Global carmakers have become accustomed to Hyundai Motor Co. looming large in the rearview mirror. In recent years, no other major automaker has boosted sales and quality as fast as the Korean company. But that upstart in the mirror may not be as close as it once appeared.
Hyundai has been beset by poor productivity and shrinking profits. Net earnings for the quarter ended in September plunged 47% from the same period last year, to $307 million, on revenues of $6.4 billion. Sales in the U.S. fell to 28,417 vehicles in November, their lowest level in 22 months, cutting Hyundai's U.S. share to 2.4% from a July peak of 3.2%.
Hyundai's woes have been aggravated by the strength of the Korean currency. The won has climbed 10% against the dollar this year and 8% against the Japanese yen, which makes Hyundai less competitive against the likes of Toyota, Nissan, and Honda. Although Hyundai is raising prices to compensate, the currency's strength will still lop 2.7 percentage points off margins this year, says brokerage Prudential Investment & Securities. "The strong won has changed the whole competitive situation for us," says Hyundai marketing strategist Brandon Yea.
Americans aren't ready to pay a premium for Hyundais, no matter how great the quality. In the U.S., Hyundai's entry-level Accent now costs some $600 more than the rival Toyota Yaris. And U.S. sales of the Sonata sedan, which Hyundai began building at a Montgomery (Ala.) plant last year, have been disappointing. That's in part because a Toyota Camry today runs only about $1,000 to $2,000 more than a Sonata with similar trim. Three years ago, the difference would have been twice that. "They should have priced the cars lower to give them an edge," says Michael Marceca, business manager at a Hyundai dealership in Manhattan.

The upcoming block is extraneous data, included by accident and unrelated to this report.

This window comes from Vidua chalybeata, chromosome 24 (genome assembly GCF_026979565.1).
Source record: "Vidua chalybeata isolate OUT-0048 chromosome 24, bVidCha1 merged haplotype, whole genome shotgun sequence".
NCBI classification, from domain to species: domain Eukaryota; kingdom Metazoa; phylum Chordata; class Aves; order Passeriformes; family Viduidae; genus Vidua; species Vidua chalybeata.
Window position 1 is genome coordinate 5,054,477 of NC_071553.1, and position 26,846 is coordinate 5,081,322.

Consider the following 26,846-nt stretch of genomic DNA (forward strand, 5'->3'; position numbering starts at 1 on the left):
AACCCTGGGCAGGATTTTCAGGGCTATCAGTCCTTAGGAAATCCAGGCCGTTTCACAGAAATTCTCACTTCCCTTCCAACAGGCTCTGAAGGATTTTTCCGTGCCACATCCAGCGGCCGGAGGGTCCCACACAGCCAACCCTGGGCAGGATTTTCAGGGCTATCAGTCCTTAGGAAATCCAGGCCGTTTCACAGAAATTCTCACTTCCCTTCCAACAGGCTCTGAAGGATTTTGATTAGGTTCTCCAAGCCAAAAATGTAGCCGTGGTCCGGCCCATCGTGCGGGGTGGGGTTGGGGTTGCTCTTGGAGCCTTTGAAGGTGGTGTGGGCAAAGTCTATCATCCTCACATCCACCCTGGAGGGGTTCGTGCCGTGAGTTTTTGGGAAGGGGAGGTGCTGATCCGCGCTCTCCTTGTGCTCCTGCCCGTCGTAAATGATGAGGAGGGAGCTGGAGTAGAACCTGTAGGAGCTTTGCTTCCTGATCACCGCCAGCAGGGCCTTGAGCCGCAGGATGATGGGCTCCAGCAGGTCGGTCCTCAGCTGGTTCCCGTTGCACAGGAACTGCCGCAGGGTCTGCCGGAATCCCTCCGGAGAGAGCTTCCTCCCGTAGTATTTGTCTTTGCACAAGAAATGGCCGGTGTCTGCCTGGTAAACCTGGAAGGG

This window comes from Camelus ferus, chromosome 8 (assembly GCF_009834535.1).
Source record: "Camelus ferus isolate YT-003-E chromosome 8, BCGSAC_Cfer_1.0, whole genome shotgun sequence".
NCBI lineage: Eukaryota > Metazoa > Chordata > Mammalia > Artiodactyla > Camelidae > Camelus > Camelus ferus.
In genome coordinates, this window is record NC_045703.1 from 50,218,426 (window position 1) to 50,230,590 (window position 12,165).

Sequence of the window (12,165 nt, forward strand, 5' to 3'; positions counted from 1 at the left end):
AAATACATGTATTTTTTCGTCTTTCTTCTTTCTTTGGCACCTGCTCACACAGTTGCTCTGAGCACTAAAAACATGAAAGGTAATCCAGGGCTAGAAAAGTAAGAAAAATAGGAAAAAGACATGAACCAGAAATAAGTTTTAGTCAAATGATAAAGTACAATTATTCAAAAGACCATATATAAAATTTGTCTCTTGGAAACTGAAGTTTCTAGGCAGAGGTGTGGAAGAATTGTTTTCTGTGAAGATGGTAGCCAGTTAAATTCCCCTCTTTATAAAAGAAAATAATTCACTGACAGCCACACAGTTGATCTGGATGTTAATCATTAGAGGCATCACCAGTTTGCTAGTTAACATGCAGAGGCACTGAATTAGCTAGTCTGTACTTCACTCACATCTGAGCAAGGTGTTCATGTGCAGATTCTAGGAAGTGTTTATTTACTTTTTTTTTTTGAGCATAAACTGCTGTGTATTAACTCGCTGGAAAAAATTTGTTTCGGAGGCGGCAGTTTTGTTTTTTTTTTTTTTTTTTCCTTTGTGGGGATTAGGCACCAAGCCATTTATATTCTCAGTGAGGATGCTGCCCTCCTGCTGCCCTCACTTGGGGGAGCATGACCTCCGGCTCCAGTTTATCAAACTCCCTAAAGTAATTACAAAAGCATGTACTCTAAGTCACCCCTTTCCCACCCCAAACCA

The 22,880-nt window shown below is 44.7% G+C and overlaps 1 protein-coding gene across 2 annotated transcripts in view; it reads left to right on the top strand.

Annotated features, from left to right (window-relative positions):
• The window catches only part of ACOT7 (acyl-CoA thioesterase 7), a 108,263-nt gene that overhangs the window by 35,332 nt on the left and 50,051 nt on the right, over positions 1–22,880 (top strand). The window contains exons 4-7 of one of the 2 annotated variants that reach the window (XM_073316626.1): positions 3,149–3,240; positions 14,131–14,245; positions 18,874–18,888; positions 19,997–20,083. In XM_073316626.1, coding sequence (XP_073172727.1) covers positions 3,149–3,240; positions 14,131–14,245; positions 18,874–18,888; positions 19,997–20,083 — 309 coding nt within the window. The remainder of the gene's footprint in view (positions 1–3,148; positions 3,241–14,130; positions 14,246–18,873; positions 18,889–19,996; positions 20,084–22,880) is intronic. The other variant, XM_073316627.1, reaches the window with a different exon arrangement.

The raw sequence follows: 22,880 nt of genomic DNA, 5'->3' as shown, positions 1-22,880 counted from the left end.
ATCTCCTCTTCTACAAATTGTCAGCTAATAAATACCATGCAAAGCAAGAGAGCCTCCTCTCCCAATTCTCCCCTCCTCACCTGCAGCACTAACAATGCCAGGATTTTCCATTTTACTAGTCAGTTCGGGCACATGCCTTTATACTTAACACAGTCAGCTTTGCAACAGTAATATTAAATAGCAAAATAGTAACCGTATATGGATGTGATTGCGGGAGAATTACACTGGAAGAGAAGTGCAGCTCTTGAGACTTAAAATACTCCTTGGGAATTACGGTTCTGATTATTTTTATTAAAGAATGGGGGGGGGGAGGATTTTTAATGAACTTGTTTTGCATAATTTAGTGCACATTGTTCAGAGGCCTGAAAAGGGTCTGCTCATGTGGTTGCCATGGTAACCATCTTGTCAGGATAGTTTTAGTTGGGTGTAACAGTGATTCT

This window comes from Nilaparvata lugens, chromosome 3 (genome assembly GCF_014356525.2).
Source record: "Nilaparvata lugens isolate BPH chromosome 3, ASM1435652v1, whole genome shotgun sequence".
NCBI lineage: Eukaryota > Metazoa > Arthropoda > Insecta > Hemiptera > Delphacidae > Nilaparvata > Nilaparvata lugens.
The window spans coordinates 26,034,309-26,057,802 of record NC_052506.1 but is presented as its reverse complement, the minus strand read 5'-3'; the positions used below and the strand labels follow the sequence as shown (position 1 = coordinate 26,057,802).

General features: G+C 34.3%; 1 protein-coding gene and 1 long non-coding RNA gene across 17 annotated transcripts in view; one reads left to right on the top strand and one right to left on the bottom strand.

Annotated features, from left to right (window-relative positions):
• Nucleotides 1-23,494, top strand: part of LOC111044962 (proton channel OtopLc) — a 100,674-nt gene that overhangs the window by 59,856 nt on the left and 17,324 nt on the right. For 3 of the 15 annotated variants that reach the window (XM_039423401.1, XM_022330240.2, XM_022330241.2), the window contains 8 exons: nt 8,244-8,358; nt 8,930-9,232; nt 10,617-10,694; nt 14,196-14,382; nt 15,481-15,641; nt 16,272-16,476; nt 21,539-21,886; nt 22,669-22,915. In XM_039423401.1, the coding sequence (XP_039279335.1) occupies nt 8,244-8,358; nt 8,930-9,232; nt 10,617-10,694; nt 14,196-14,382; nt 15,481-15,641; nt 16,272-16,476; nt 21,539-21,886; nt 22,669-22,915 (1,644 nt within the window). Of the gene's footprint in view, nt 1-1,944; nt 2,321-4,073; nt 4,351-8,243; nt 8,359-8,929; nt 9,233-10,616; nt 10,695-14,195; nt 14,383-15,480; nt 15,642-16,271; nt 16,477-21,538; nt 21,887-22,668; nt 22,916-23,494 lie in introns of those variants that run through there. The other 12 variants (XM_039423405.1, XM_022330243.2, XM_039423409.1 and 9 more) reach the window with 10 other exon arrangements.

Hyundai is paying the price for strategic missteps that date back nearly a decade. As the won lost half its value against the dollar in the 1997 currency crisis, it seized the chance to spend big on quality. But with the won now back to pre-crisis levels, it's clear the quality drive came at the expense of productivity. Rather than improving the way it makes cars to minimize defects à la Toyota Motor Corp., Hyundai stepped up inspections and testing. The result: It needs two-thirds more man-hours to build each car than Nissan and Toyota do.
Hyundai says it can compensate for the rising won. It expects to make half its cars overseas by 2010, up from 30% today, and is dispatching engineers to suppliers' factories to help develop less costly parts. But its Japanese rivals are no doubt relishing the chance to put a little extra distance between themselves and the fast-moving Koreans.
By Moon Ihlwan, with Nichola Saminather in New York